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Oil prices flat after weeks of steep declines

Reuters  |  NEW YORK 

By Scott DiSavino

NEW YORK (Reuters) - prices were flat on Monday after diving 13 percent since late May as rising production in the United States, Libya and have foiled an OPEC-led effort to support the market by cutting production.

Brent futures for August were down 4 cents, or 0.1 percent, at $47.33 a barrel by 11:39 a.m. EDT (1539 GMT), while U.S. crude for July was down 9 cents, or 0.2 percent, at $44.65 per barrel the day before the July contract expires.

The premium of the Brent front-month over the same month for WTI is now at its highest since late May, when producers led by the Organization of the Petroleum Exporting Countries extended by nine months its pledge to cut output by 1.8 million barrels per day.

"Lack of major upside price response to the OPEC output cuts upping the odds of reduced compliance to the agreement in our opinion," Jim Ritterbusch, president of Chicago-based energy advisory firm Ritterbusch & Associates, said in a note.

OPEC supplies actually jumped in May as output recovered in Libya and also Nigeria, two countries exempt from the production cut agreement.

Analysts also said a steady rise in U.S. crude production has also fed the crude glut. Data on Friday showed a record 22nd consecutive week of increases in the number of U.S. rigs, bringing the count to 747, the most since April 2015.

"There is no reason to be overly optimistic at the moment," said Commerzbank analyst Carsten Fritsch.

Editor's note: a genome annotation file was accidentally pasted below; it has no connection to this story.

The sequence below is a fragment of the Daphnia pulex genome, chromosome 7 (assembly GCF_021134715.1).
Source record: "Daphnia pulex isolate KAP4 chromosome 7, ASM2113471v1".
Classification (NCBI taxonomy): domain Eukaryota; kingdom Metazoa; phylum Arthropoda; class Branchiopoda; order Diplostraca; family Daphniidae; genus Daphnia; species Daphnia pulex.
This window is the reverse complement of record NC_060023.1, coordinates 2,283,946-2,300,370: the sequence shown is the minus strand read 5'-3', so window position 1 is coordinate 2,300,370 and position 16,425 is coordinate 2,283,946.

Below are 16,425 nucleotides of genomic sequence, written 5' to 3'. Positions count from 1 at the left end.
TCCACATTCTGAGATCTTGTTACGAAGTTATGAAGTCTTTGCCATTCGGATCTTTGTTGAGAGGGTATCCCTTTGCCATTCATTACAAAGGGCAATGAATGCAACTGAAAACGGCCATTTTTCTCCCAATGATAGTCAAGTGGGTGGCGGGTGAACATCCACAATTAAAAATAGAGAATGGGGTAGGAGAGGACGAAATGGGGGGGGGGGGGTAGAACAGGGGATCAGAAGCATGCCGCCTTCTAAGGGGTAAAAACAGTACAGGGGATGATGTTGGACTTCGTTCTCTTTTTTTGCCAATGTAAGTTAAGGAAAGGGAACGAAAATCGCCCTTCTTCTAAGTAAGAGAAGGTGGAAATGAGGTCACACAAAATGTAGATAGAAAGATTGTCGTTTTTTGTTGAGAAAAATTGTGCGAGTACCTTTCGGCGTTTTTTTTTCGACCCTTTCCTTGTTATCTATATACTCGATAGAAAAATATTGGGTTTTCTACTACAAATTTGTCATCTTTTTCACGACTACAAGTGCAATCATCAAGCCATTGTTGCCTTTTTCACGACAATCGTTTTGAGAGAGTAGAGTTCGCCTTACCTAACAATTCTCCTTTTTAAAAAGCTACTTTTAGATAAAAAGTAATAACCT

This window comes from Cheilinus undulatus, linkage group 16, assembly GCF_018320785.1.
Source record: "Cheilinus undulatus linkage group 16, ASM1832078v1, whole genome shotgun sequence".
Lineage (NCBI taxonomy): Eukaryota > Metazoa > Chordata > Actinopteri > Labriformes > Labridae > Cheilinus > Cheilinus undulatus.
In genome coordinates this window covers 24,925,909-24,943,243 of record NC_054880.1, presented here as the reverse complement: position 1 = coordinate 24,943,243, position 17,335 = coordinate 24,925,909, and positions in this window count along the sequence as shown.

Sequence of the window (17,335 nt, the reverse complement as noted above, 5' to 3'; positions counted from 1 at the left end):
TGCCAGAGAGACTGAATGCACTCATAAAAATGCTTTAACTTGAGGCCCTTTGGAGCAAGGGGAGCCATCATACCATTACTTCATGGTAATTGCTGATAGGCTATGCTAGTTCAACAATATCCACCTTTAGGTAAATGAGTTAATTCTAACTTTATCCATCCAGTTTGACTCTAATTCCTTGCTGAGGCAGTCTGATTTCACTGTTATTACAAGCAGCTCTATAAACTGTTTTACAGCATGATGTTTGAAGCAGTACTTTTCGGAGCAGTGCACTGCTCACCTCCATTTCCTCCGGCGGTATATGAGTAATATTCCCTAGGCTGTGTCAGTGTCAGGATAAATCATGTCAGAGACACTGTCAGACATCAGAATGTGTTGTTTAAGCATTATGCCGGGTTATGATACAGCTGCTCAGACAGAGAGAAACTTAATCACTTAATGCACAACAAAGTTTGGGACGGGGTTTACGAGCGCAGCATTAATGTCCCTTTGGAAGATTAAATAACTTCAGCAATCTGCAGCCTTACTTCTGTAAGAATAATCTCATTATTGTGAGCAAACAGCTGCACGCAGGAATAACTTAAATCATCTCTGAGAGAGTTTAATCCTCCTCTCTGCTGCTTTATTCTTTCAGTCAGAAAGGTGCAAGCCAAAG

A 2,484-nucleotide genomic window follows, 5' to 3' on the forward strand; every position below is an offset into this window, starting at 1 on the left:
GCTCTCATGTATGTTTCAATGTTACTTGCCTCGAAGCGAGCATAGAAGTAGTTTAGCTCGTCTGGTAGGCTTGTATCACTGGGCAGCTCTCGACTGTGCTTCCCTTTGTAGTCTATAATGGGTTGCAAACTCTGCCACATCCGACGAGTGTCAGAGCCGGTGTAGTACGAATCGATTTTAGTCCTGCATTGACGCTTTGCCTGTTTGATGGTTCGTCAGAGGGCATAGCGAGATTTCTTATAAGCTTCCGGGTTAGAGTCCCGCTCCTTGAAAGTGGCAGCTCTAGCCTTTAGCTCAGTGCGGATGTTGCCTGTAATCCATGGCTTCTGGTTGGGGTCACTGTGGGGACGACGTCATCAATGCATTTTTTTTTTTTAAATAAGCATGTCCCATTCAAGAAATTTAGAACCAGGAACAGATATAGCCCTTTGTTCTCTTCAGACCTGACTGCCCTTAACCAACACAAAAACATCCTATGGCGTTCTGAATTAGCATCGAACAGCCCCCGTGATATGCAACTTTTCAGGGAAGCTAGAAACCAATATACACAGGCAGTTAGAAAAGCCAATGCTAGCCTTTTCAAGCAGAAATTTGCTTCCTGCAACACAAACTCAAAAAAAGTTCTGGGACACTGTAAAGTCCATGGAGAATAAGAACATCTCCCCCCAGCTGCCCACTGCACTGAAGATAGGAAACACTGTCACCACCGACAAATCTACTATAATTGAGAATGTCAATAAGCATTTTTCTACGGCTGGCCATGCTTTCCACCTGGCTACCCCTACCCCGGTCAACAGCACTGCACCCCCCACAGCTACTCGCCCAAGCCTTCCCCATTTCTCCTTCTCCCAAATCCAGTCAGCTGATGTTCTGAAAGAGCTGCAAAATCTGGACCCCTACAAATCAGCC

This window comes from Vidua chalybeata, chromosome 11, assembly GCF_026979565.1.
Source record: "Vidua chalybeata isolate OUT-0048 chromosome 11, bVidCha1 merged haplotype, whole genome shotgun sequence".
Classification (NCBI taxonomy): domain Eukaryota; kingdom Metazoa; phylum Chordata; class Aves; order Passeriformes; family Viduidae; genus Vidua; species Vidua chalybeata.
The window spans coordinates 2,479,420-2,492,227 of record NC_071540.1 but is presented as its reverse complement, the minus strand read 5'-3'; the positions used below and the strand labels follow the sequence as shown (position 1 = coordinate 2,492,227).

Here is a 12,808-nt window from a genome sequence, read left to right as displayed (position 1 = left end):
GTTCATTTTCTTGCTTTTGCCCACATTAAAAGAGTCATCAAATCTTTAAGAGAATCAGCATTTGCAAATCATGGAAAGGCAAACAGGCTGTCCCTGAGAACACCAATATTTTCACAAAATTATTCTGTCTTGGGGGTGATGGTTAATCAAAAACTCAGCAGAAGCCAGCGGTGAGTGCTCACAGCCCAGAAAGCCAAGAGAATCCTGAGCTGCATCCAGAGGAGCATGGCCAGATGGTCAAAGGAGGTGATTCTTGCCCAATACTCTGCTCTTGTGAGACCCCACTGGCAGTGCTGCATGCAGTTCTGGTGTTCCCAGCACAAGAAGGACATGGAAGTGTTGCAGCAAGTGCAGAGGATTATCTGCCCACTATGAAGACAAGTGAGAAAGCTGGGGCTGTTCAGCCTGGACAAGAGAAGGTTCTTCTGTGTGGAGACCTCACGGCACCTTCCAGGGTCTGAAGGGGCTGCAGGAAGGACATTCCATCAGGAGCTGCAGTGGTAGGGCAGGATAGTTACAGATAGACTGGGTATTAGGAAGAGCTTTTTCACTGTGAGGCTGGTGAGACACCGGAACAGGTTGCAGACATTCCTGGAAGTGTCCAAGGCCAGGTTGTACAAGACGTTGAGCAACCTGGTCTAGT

Libya's production has risen more than 50,000 bpd to 885,000 bpd after the state company settled a dispute with Germany's Wintershall, a Libyan source told

Investment bank Goldman Sachs said if the U.S. rig count holds, fourth-quarter domestic production would rise 770,000 bpd from the same period last year in the Permian, Eagle Ford, Bakken and Niobrara shale oilfields.

There are also indicators that demand growth is stalling in Asia, the world's biggest oil-consuming region, even though China increased the 2017 import quotas for its refineries.

Japan's customs-cleared crude imports fell 13.5 percent in May from a year earlier. India took in 4.2 percent less crude in May than the year before.

Saudi Arabia's crude exports in April fell to 7 million bpd, official data showed. Saudi Energy Minister Khalid al-Falih said the market needed time to rebalance.

(Additional reporting by Libby George in London and Henning Gloystein in Singapore; Editing by Louise Heavens and David Gregorio)

(Only the headline and picture of this report may have been reworked by the Business Standard staff; the rest of the content is auto-generated from a syndicated feed.)

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Oil prices flat after weeks of steep declines